The West Coast Conference, often lightly regarded in national circles, has made an early splash in the college basketball world.
That’s commonplace for Gonzaga, which returned to the national rankings at No. 17 in the Associated Press poll after winning the Maui Invitational last week. In the title game, Gonzaga edged Cincinnati, which also cracked the AP poll at No. 22. The Bulldogs have been in the rankings every season since 2001-02.
“I think we shouldn’t worry about the ranking too much,” freshman forward Elias Harris said. “We need to play ball like we did before. The ranking is just a number.”
Portland made its first appearance in the AP poll in 50 years. The 25th-ranked Pilots routed UCLA and knocked off then-No. 22 Minnesota before falling in the 76 Classic title game to West Virginia, which climbed up one spot to No. 7.
“It is good to be on the national radar,” Portland coach Eric Reveno said. “We worked hard to get here so we should embrace the attention, but we’ll know by the end of the season if it is truly deserved.”
The WCC is 9-6 against schools from BCS conferences. Saint Mary’s is receiving votes in the ESPN/USA Today poll. San Diego, under ex-GU assistant Bill Grier, has wins over Stanford, Houston (preseason No. 2 in Conference USA), and former No. 25 Oklahoma. The Toreros took second at the Great Alaska Shootout to Washington State, which, incidentally, received votes in both polls.
“If you want to be looked upon favorably at the end of the year, you have to play a tough schedule,” Gonzaga coach Mark Few said. “If all you do is play home games or patsies, you can’t be asking for favors at the end of the year.
“It’s really neat for Eric and Portland to be able to get into a tournament like Anaheim and make some noise and show everybody what a good team they have. I thought they were a very good team last year. They were one of the main reasons why we weren’t very good against Memphis (two days after winning at Portland). It took everything out of us and trying to explain that to people nationally, I think they laughed, but I think now they understand.”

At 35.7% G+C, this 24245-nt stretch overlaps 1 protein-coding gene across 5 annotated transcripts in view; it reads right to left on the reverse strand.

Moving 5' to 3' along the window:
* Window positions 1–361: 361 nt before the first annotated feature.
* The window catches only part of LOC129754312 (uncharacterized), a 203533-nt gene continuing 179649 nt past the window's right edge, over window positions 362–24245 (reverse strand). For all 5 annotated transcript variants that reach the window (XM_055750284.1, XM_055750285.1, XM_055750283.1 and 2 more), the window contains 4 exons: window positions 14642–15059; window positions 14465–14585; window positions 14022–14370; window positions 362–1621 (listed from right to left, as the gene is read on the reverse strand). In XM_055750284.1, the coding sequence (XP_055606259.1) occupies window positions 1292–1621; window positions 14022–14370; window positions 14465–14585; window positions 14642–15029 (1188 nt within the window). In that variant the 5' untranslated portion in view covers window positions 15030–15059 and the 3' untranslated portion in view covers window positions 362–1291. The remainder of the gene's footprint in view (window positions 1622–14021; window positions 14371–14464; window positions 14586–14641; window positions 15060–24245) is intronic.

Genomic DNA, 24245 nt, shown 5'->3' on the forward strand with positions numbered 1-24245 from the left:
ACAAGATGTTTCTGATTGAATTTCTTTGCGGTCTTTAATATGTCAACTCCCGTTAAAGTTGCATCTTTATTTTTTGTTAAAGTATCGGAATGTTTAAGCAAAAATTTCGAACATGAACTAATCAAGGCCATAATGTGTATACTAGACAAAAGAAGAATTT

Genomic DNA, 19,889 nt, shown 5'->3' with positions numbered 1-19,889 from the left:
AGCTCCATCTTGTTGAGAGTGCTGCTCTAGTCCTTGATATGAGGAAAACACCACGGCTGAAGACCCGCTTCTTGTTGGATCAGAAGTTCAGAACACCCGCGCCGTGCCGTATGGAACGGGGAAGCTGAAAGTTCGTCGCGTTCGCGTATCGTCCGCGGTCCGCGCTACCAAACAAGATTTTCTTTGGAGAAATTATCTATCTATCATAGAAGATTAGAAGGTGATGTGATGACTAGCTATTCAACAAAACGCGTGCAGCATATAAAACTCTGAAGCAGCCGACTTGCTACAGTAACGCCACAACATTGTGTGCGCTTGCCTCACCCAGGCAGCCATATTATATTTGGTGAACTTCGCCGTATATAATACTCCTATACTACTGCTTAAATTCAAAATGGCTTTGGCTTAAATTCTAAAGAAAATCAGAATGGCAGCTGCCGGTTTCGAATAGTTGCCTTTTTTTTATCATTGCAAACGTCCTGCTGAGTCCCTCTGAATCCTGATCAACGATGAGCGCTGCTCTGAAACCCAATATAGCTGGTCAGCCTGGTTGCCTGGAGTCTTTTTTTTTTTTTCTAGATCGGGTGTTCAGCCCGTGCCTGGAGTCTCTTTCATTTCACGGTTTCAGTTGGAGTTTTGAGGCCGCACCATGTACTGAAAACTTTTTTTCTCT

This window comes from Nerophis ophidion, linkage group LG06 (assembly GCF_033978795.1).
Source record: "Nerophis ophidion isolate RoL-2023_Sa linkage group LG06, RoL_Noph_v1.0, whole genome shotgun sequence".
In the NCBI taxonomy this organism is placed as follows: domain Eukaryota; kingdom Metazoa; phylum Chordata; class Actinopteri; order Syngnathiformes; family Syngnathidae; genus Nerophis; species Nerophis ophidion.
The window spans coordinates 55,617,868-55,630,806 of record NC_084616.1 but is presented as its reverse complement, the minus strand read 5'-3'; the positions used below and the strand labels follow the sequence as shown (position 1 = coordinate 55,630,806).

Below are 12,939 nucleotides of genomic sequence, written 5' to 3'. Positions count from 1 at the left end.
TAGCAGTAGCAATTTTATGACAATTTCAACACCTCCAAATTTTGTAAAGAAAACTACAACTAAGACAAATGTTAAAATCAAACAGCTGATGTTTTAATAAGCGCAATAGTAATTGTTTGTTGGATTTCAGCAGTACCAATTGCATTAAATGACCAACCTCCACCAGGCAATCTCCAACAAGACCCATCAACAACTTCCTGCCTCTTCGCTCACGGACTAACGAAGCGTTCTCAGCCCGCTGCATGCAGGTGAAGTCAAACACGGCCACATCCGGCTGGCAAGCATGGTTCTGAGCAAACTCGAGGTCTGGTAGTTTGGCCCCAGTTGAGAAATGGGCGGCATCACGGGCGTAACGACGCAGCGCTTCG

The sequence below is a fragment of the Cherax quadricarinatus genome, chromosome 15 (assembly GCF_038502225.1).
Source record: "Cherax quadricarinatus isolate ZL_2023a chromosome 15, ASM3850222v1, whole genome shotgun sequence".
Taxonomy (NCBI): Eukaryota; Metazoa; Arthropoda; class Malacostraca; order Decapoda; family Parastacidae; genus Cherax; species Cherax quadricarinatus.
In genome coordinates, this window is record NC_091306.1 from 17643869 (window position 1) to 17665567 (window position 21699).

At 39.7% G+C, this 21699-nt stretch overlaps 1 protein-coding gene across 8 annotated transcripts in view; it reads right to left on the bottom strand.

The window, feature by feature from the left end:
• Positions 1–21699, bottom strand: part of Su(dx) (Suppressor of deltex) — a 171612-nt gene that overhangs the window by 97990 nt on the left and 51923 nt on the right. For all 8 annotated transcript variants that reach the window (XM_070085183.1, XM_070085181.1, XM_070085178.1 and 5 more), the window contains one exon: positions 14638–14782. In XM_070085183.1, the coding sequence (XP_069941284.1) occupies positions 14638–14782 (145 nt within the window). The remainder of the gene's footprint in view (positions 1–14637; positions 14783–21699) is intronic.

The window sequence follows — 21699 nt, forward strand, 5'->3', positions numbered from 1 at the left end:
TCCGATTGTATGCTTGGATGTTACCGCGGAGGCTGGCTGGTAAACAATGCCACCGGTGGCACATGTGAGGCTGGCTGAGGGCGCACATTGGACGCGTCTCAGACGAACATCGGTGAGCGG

An A for D
The Bulldogs have played primarily man-to-man defense, but their zone has been effective, particularly against Colorado and Cincinnati.
“It was better,” Few said. “We spent a good practice day on it in Maui; let’s just try to fix that because we’re going to have to use it. Some of our veterans are helping us out more and Elias is getting a better understanding of it.”
Sand, sun and water
The Zags spent Thanksgiving Day in Maui. More accurately, they spent it in the ocean.
“That last day we went as hard as you can go in a day in Maui,” senior guard Matt Bouldin said. “We were in the water until 1 or 2, ate (lunch) and we were right back out there for another few hours. We cliff-jumped, saw turtles, dolphins, supposedly there was a whale out there.”
Steven Gray didn’t go surfing, his pre-tournament goal, because “I was far too tired. But I did go into the water a little bit, spent some time on the beach walking around and checking out the sights.”
Sophomore forward Bol Kong played in the final two games of the tournament. He made his biggest impact against Wisconsin, scoring five points in 10 minutes. The 6-foot-7 Kong saw time at power forward.
“It’s so hard getting minutes behind those two wings (Bouldin and Gray),” Few said.
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